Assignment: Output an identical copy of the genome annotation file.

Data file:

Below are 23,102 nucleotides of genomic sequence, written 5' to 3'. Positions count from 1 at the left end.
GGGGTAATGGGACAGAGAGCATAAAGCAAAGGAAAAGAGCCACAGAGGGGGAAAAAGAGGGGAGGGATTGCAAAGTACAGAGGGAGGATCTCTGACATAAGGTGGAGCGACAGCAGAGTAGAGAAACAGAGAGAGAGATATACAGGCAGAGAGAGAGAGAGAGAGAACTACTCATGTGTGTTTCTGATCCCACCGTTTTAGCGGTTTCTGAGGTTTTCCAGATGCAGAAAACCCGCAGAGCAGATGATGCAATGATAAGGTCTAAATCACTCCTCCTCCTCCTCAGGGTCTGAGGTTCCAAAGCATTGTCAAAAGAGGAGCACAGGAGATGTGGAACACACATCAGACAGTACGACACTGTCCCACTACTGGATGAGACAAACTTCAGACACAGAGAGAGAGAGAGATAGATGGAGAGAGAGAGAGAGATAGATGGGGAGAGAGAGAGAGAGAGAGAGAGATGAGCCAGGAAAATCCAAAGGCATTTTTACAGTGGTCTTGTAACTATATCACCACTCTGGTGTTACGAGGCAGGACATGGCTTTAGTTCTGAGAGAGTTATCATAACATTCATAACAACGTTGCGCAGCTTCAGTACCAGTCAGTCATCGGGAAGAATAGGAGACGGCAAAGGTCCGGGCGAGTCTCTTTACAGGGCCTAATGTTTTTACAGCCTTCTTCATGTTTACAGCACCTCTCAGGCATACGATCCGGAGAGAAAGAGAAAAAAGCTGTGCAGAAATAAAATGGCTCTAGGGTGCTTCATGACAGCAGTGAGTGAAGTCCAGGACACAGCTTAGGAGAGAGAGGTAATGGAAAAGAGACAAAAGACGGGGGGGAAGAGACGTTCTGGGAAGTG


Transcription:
Below are 23,102 nucleotides of genomic sequence, written 5' to 3'. Positions count from 1 at the left end.
GGGGTAATGGGACAGAGAGCATAAAGCAAAGGAAAAGAGCCACAGAGGGGGAAAAAGAGGGGAGGGATTGCAAAGTACAGAGGGAGGATCTCTGACATAAGGTGGAGCGACAGCAGAGTAGAGAAACAGAGAGAGAGATATACAGGCAGAGAGAGAGAGAGAGAGAACTACTCATGTGTGTTTCTGATCCCACCGTTTTAGCGGTTTCTGAGGTTTTCCAGATGCAGAAAACCCGCAGAGCAGATGATGCAATGATAAGGTCTAAATCACTCCTCCTCCTCCTCAGGGTCTGAGGTTCCAAAGCATTGTCAAAAGAGGAGCACAGGAGATGTGGAACACACATCAGACAGTACGACACTGTCCCACTACTGGATGAGACAAACTTCAGACACAGAGAGAGAGAGAGATAGATGGAGAGAGAGAGAGAGATAGATGGGGAGAGAGAGAGAGAGAGAGAGAGATGAGCCAGGAAAATCCAAAGGCATTTTTACAGTGGTCTTGTAACTATATCACCACTCTGGTGTTACGAGGCAGGACATGGCTTTAGTTCTGAGAGAGTTATCATAACATTCATAACAACGTTGCGCAGCTTCAGTACCAGTCAGTCATCGGGAAGAATAGGAGACGGCAAAGGTCCGGGCGAGTCTCTTTACAGGGCCTAATGTTTTTACAGCCTTCTTCATGTTTACAGCACCTCTCAGGCATACGATCCGGAGAGAAAGAGAAAAAAGCTGTGCAGAAATAAAATGGCTCTAGGGTGCTTCATGACAGCAGTGAGTGAAGTCCAGGACACAGCTTAGGAGAGAGAGGTAATGGAAAAGAGACAAAAGACGGGGGGGAAGAGACGTTCTGGGAAGTG